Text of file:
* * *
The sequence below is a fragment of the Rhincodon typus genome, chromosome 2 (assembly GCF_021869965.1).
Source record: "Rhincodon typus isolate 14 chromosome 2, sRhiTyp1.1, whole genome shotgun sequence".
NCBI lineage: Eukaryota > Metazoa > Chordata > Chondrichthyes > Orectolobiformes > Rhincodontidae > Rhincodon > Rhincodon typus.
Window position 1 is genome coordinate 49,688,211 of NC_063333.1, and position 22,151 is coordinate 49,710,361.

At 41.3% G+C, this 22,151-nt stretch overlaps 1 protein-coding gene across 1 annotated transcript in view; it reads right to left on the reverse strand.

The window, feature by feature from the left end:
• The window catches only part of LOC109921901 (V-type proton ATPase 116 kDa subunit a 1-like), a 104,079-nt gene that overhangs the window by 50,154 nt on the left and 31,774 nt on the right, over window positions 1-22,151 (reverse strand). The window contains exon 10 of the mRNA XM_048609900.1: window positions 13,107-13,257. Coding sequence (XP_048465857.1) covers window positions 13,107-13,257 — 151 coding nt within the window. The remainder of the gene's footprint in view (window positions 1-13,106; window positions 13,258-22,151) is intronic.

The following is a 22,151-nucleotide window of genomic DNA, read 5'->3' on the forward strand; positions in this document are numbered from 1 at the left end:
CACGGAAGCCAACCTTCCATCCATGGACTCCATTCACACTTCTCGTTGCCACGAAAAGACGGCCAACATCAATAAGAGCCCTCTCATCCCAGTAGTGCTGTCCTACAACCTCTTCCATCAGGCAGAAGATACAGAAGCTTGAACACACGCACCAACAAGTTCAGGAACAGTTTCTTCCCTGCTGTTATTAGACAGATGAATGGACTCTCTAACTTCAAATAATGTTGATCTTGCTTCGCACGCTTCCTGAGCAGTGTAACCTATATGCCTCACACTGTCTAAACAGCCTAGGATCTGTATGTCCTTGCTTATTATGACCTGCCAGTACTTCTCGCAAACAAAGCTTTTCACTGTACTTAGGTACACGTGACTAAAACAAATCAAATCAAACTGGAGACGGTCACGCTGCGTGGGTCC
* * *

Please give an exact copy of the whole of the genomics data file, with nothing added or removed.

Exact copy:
The sequence below is a fragment of the Rhincodon typus genome, chromosome 2 (assembly GCF_021869965.1).
Source record: "Rhincodon typus isolate 14 chromosome 2, sRhiTyp1.1, whole genome shotgun sequence".
NCBI lineage: Eukaryota > Metazoa > Chordata > Chondrichthyes > Orectolobiformes > Rhincodontidae > Rhincodon > Rhincodon typus.
Window position 1 is genome coordinate 49,688,211 of NC_063333.1, and position 22,151 is coordinate 49,710,361.

At 41.3% G+C, this 22,151-nt stretch overlaps 1 protein-coding gene across 1 annotated transcript in view; it reads right to left on the reverse strand.

The window, feature by feature from the left end:
• The window catches only part of LOC109921901 (V-type proton ATPase 116 kDa subunit a 1-like), a 104,079-nt gene that overhangs the window by 50,154 nt on the left and 31,774 nt on the right, over window positions 1-22,151 (reverse strand). The window contains exon 10 of the mRNA XM_048609900.1: window positions 13,107-13,257. Coding sequence (XP_048465857.1) covers window positions 13,107-13,257 — 151 coding nt within the window. The remainder of the gene's footprint in view (window positions 1-13,106; window positions 13,258-22,151) is intronic.

The following is a 22,151-nucleotide window of genomic DNA, read 5'->3' on the forward strand; positions in this document are numbered from 1 at the left end:
CACGGAAGCCAACCTTCCATCCATGGACTCCATTCACACTTCTCGTTGCCACGAAAAGACGGCCAACATCAATAAGAGCCCTCTCATCCCAGTAGTGCTGTCCTACAACCTCTTCCATCAGGCAGAAGATACAGAAGCTTGAACACACGCACCAACAAGTTCAGGAACAGTTTCTTCCCTGCTGTTATTAGACAGATGAATGGACTCTCTAACTTCAAATAATGTTGATCTTGCTTCGCACGCTTCCTGAGCAGTGTAACCTATATGCCTCACACTGTCTAAACAGCCTAGGATCTGTATGTCCTTGCTTATTATGACCTGCCAGTACTTCTCGCAAACAAAGCTTTTCACTGTACTTAGGTACACGTGACTAAAACAAATCAAATCAAACTGGAGACGGTCACGCTGCGTGGGTCC